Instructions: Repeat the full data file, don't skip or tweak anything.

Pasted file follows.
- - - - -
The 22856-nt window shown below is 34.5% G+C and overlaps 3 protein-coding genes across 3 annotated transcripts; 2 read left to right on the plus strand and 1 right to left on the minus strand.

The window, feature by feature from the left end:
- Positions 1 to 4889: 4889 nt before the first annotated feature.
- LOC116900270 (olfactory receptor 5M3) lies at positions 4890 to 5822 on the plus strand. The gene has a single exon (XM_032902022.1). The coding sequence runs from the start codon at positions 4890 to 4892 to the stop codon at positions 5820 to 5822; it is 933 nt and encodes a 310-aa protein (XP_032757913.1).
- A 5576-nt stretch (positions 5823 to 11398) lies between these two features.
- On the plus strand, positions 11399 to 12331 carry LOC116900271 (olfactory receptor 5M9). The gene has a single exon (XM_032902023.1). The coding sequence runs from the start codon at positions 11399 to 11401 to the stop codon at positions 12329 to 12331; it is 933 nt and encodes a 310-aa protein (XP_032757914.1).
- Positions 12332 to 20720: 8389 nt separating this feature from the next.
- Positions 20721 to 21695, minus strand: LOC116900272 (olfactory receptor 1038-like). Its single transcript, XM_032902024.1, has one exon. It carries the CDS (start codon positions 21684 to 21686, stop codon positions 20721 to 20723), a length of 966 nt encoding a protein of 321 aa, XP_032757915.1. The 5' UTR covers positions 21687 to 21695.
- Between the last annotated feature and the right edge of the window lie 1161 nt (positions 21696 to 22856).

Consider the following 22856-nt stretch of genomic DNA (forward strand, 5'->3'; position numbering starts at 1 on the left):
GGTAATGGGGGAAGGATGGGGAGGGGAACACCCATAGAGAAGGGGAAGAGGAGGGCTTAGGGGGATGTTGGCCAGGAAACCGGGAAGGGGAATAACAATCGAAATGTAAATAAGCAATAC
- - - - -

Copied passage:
The 22856-nt window shown below is 34.5% G+C and overlaps 3 protein-coding genes across 3 annotated transcripts; 2 read left to right on the plus strand and 1 right to left on the minus strand.

The window, feature by feature from the left end:
- Positions 1 to 4889: 4889 nt before the first annotated feature.
- LOC116900270 (olfactory receptor 5M3) lies at positions 4890 to 5822 on the plus strand. The gene has a single exon (XM_032902022.1). The coding sequence runs from the start codon at positions 4890 to 4892 to the stop codon at positions 5820 to 5822; it is 933 nt and encodes a 310-aa protein (XP_032757913.1).
- A 5576-nt stretch (positions 5823 to 11398) lies between these two features.
- On the plus strand, positions 11399 to 12331 carry LOC116900271 (olfactory receptor 5M9). The gene has a single exon (XM_032902023.1). The coding sequence runs from the start codon at positions 11399 to 11401 to the stop codon at positions 12329 to 12331; it is 933 nt and encodes a 310-aa protein (XP_032757914.1).
- Positions 12332 to 20720: 8389 nt separating this feature from the next.
- Positions 20721 to 21695, minus strand: LOC116900272 (olfactory receptor 1038-like). Its single transcript, XM_032902024.1, has one exon. It carries the CDS (start codon positions 21684 to 21686, stop codon positions 20721 to 20723), a length of 966 nt encoding a protein of 321 aa, XP_032757915.1. The 5' UTR covers positions 21687 to 21695.
- Between the last annotated feature and the right edge of the window lie 1161 nt (positions 21696 to 22856).

Consider the following 22856-nt stretch of genomic DNA (forward strand, 5'->3'; position numbering starts at 1 on the left):
GGTAATGGGGGAAGGATGGGGAGGGGAACACCCATAGAGAAGGGGAAGAGGAGGGCTTAGGGGGATGTTGGCCAGGAAACCGGGAAGGGGAATAACAATCGAAATGTAAATAAGCAATAC